16. Mostickaâ, N. D. (2016). Holiday as a modeling process of the formation of the cultural identity of a person. Analyt. of Culturology, 1(34), 126–136.
  17. Moyce, S. C., & Schenker, M. (2018). Migrant Workers and Their Occupational Health and Safety. Annual Rev. of Public Health, 39, 351–365.
  18. Pogrebickaya, E. M. (2015). Adaptation of migrant children in an educational institution. Perm Pedagog. J., 7, 106–112.
  19. Poletaev, D. V. (2017). Realities and prospects for the adaptation of migrant children from Central Asia to Russia. Soc. policy and social., 16(4-123), 110–121.
  20. Renton, Z., Hamblin, E., & Clements, K. (2016). Delivering the Healthy Child Programme for Young Refugee and Migrant Children. National Children’s Bureau.
  21. Shevcova, Е. V., Gromikova, S. V., Levkova, YA. A., Komf, N. V., Stukova, Е. A., & Serafimov, A. A. (2017). Organizational-management model of adaptation and integration of migrant children. Bull. of Russ. nation, 3(55), 149–159.
  22. Tulloch, O., Machingura, F., & Melamed, C. (2016). Health, Migration and the 2030 Agenda for Sustainable Development. Overseas Developing Institute.
  23. Turukanovoj, E. V. (2011). Migrant women from the CIS countries and Russia. MАKS Press.
  24. UNICEF (n.d.). UNICEF’s Agenda for Action for Refugee and Migrant Children. http://www.unicef.org/eca/emergencies/unicefs-agenda-action-refugee-and-migrant-children
  25. Vižintin, M. A. (2013). The Integration of Immigrant Children in Slovenia: Good Practices from Primary Schools. Innovat. Issues and Approaches in Soc. Sci., 6(2), 53–68.
  26. Volovikova, M. I., Tikhomirova S. V., & Borisova A. M. (2003). Psychology and celebration. A holiday in human life. Per Se.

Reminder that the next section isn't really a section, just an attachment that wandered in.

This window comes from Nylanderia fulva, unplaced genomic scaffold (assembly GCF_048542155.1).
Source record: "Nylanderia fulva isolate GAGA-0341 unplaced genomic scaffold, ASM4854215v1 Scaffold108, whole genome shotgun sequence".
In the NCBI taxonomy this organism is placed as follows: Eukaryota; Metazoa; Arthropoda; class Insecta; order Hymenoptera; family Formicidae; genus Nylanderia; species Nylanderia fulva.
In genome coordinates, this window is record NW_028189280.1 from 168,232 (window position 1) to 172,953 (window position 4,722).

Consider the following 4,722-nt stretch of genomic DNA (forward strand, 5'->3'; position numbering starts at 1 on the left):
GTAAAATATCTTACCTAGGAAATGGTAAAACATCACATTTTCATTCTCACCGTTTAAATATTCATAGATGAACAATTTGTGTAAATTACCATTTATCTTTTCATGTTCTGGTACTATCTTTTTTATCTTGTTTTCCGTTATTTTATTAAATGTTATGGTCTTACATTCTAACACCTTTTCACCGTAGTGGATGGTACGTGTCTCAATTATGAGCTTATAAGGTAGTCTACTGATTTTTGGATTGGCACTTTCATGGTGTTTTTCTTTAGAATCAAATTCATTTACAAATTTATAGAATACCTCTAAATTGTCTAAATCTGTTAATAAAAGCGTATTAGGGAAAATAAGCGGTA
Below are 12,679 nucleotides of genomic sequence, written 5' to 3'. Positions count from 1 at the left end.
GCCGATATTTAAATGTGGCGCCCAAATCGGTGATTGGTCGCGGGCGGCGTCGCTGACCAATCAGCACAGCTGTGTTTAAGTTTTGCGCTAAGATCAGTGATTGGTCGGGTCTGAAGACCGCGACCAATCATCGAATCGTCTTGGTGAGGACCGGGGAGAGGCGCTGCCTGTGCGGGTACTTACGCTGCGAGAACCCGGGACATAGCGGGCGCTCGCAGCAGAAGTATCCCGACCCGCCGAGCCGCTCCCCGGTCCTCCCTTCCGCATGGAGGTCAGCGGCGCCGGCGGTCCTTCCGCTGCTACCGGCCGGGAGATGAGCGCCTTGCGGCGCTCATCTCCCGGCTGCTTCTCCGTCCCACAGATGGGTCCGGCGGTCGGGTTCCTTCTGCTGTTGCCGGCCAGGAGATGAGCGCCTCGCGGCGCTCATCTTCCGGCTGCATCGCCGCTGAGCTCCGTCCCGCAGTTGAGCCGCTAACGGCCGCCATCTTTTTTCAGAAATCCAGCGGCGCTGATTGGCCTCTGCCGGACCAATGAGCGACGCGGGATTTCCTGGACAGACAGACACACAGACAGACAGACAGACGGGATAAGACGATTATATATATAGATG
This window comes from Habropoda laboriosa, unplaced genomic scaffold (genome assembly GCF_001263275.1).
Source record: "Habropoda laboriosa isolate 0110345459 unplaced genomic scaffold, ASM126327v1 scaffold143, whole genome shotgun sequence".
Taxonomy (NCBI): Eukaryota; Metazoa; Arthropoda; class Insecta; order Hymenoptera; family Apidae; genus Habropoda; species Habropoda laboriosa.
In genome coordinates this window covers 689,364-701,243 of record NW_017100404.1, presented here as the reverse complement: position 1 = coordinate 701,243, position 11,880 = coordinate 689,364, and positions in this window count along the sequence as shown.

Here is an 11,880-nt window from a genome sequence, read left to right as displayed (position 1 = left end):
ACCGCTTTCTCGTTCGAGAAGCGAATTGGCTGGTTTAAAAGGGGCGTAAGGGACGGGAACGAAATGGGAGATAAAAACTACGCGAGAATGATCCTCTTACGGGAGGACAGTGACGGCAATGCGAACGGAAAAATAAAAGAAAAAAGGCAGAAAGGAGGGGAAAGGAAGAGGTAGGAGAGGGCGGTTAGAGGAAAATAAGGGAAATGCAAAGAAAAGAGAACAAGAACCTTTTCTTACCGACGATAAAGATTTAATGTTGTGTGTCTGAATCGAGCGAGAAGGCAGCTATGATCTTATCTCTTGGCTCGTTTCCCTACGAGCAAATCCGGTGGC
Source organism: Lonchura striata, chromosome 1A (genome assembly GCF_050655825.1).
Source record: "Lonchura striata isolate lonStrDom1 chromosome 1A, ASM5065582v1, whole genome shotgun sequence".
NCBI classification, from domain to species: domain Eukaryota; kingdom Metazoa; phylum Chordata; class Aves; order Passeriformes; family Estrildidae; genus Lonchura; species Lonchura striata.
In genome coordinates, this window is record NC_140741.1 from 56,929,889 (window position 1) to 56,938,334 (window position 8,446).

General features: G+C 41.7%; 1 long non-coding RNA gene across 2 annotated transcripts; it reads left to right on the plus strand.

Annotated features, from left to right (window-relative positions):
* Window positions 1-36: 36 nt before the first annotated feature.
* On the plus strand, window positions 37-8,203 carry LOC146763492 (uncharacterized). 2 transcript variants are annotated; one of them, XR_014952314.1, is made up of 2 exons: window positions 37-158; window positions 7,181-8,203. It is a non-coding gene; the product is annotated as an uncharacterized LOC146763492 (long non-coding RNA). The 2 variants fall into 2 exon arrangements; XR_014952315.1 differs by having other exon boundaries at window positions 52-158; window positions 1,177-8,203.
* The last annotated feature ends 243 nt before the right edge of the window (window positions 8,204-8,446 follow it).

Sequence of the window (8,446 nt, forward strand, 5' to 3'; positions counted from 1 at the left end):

27. Wojtyńska, A. (2011). Traditions in Dialogue: Celebration Patterns among Polish Migrants in Iceland. Studia Humanistyczne AGH, 10/2, 115–127.
  28. Wood, L. C. N. (2018). Impact of Punitive Immigration Policies, Parent-Child Separation and Child Detention on the Mental Health and Development of Children. BMJ Paediatrics Open, 2(1).
  29. World Health Organisation. (2018). Health of Refugee and Migrant Children. Technical Guidance. Copenhagen: WHO Regional Office for Europe. http://www.euro.who.int/__data/assets/pdf_file/0011/388361/tc-health-children-eng.pdf
  30. Zaripova, G. H. (2019). To the problem of managing the process of adaptation of migrant children in an educational institution. Sci. J., 1(35).

Copyright information

This article is distributed under the terms of the Creative Commons Attribution 4.0 International License (http://creativecommons.org/licenses/by/4.0/), which permits unrestricted use, distribution, and reproduction in any medium, provided you give appropriate credit to the original author(s) and the source, provide a link to the Creative Commons license, and indicate if changes were made.

About this article

Cite this paper as:

Click here to view the available options for cite this article.

Publisher

European Publisher

First Online

27.02.2021

Doi

10.15405/epsbs.2021.02.02.78

Online ISSN

2357-1330